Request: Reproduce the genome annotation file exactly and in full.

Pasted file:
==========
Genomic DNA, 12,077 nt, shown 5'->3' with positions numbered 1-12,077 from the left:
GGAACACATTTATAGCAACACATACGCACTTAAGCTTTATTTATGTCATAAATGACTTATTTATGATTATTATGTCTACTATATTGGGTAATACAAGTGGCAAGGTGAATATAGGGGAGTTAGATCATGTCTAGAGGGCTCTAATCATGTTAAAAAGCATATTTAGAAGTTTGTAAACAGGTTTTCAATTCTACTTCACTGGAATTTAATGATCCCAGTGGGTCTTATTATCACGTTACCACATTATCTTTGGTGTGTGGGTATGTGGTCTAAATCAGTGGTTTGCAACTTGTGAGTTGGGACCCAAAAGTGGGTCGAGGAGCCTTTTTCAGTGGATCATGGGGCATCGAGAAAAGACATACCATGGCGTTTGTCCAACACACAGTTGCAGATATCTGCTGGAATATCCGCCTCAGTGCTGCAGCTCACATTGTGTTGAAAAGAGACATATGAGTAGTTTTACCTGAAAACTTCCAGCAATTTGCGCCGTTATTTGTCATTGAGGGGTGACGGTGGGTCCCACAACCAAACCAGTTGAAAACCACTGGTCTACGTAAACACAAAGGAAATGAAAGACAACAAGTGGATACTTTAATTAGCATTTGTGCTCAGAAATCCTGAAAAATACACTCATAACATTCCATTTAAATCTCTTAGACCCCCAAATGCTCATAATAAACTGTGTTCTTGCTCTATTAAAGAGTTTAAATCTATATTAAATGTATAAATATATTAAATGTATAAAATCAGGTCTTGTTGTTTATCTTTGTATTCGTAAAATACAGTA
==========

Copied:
Genomic DNA, 12,077 nt, shown 5'->3' with positions numbered 1-12,077 from the left:
GGAACACATTTATAGCAACACATACGCACTTAAGCTTTATTTATGTCATAAATGACTTATTTATGATTATTATGTCTACTATATTGGGTAATACAAGTGGCAAGGTGAATATAGGGGAGTTAGATCATGTCTAGAGGGCTCTAATCATGTTAAAAAGCATATTTAGAAGTTTGTAAACAGGTTTTCAATTCTACTTCACTGGAATTTAATGATCCCAGTGGGTCTTATTATCACGTTACCACATTATCTTTGGTGTGTGGGTATGTGGTCTAAATCAGTGGTTTGCAACTTGTGAGTTGGGACCCAAAAGTGGGTCGAGGAGCCTTTTTCAGTGGATCATGGGGCATCGAGAAAAGACATACCATGGCGTTTGTCCAACACACAGTTGCAGATATCTGCTGGAATATCCGCCTCAGTGCTGCAGCTCACATTGTGTTGAAAAGAGACATATGAGTAGTTTTACCTGAAAACTTCCAGCAATTTGCGCCGTTATTTGTCATTGAGGGGTGACGGTGGGTCCCACAACCAAACCAGTTGAAAACCACTGGTCTACGTAAACACAAAGGAAATGAAAGACAACAAGTGGATACTTTAATTAGCATTTGTGCTCAGAAATCCTGAAAAATACACTCATAACATTCCATTTAAATCTCTTAGACCCCCAAATGCTCATAATAAACTGTGTTCTTGCTCTATTAAAGAGTTTAAATCTATATTAAATGTATAAATATATTAAATGTATAAAATCAGGTCTTGTTGTTTATCTTTGTATTCGTAAAATACAGTA